First Look: 2012 Sustainability Survey Findings

Results of the fourth annual sustainability and innovation survey, conducted by MIT Sloan Management Review in collaboration with The Boston Consulting Group, are in.

Results of the fourth annual sustainability and innovation survey, conducted by MIT Sloan Management Review in collaboration with The Boston Consulting Group, are in.

North America Lagging on Sustainability

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One key finding: North American companies are still lagging considerably in the integration of sustainability. Compared to companies in other countries, they have the lowest rate of business model innovation, and the fewest business model innovators who said that sustainability activities added to their profit.

Developing countries and emerging markets had the highest rate of innovation and profiting from sustainability. They were also, in response to questions not included in this figure, increasing their commitment to sustainability at the highest rate.

Asked which sustainability trends were most critical over the coming three years, energy scarcity and price volatility topped the list for every country and region. Issues around waste, and access to raw materials, were on average of equal concern vying for second place.

Energy is Sustainability Trend of Most Concern

View Exhibit

Climate change came in last. The exceptions were countries in regions already experiencing serious effects of climate change in terms of drought and weather events: companies located in Australia, New Zealand, and countries in the Asia Pacific region were almost twice as concerned about climate change in the next few years. Some countries, such as Australia, are already forging ahead to address both climate change and energy prices by developing their own carbon-emission trading schemes.

A preview article on the survey results will appear in the upcoming Winter issue of MIT SMR, followed by the full report in February.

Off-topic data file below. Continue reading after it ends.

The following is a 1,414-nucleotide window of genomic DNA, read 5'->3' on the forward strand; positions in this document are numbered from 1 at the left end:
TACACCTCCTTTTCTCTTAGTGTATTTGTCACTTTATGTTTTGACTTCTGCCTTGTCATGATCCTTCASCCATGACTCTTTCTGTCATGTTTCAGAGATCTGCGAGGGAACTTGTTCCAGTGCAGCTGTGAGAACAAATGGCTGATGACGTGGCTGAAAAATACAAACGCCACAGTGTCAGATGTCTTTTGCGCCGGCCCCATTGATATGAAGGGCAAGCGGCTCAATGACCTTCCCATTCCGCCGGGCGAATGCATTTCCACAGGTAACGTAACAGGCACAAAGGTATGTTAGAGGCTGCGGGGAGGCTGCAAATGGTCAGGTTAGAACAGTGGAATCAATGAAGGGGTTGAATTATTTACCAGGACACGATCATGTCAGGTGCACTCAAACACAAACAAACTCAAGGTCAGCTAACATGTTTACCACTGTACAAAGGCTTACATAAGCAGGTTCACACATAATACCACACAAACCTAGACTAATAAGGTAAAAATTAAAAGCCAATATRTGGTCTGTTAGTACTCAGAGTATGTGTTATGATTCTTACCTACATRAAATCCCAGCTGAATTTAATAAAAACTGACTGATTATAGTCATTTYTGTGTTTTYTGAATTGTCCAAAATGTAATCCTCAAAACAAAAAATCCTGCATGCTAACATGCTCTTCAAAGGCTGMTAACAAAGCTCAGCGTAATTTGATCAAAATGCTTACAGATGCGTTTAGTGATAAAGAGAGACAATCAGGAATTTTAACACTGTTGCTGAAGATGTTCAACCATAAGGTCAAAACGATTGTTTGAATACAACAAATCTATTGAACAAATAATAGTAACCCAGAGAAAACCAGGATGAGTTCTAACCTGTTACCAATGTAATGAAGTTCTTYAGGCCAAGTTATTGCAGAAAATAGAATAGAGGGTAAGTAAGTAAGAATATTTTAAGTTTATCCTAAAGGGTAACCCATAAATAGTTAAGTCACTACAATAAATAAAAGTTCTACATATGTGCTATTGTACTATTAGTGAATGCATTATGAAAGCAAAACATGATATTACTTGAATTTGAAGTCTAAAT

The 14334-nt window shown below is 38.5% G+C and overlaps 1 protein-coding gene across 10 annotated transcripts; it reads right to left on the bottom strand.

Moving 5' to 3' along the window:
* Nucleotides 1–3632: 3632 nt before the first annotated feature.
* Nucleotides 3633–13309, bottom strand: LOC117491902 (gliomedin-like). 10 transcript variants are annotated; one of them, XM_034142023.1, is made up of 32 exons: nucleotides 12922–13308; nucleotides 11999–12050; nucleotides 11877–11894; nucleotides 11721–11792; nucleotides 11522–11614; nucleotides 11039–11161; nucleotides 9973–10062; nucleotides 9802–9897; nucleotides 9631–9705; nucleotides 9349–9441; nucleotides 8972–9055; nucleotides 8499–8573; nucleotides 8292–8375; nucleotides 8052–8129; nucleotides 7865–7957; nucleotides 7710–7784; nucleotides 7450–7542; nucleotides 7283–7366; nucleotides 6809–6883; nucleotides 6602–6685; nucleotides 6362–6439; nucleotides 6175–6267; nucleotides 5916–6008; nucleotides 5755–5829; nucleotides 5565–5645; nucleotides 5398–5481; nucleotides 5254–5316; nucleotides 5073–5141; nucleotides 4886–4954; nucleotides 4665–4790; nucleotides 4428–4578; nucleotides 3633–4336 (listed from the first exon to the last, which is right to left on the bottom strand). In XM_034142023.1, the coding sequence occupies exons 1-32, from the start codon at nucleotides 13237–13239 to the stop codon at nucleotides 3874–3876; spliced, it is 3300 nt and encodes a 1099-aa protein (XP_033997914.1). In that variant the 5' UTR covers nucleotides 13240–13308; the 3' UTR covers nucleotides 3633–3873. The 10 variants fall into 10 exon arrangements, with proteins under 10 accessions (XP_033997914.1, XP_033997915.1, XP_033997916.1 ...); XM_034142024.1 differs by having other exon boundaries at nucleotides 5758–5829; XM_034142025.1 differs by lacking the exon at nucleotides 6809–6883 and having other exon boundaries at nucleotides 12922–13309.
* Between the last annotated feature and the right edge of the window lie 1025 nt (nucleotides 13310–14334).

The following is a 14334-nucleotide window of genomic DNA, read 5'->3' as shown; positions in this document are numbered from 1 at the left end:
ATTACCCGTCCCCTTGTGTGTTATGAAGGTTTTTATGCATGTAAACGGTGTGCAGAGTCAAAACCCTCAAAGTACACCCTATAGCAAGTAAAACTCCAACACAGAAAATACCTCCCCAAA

1 Comment On: First Look: 2012 Sustainability Survey Findings

  • kpk2005 | December 11, 2012

    Interesting findings.

    It is not surprising that US is trying hard to sustain the commercial market pressures and thus the focus on Sustainability is slightly distracted.

    Innovation has been the US trait for long and it just takes a comfort zone to try it out but requires a commercial sustenance, again.

    Energy and raw material problems are more or less the same across the world. A fierce competition is clearly the in thing. It is now that the productivity and efficiency challenges are best solutions for profitability from the inside.
    This also indicates that the trends are not much for a radical change in the next couple of years,anyways. The strategies for sustenance and sustainability in a balanced mode need to be analysed in detail.

    A couple of observations need to be emphasized in detail, might help understand the trends in depth.

    1. Investments if the North American entities in the growing organization of South America, South Africa, Asia Pacific, etc.

    2. The new energy solutions that are coming up that and how accessible are they in the developing world.

    3. Would the global big players (investors) allow the growth prospects in the developing countries so that those economies can see profits and feel the comfort zone to contribute to Sustainability at their best.

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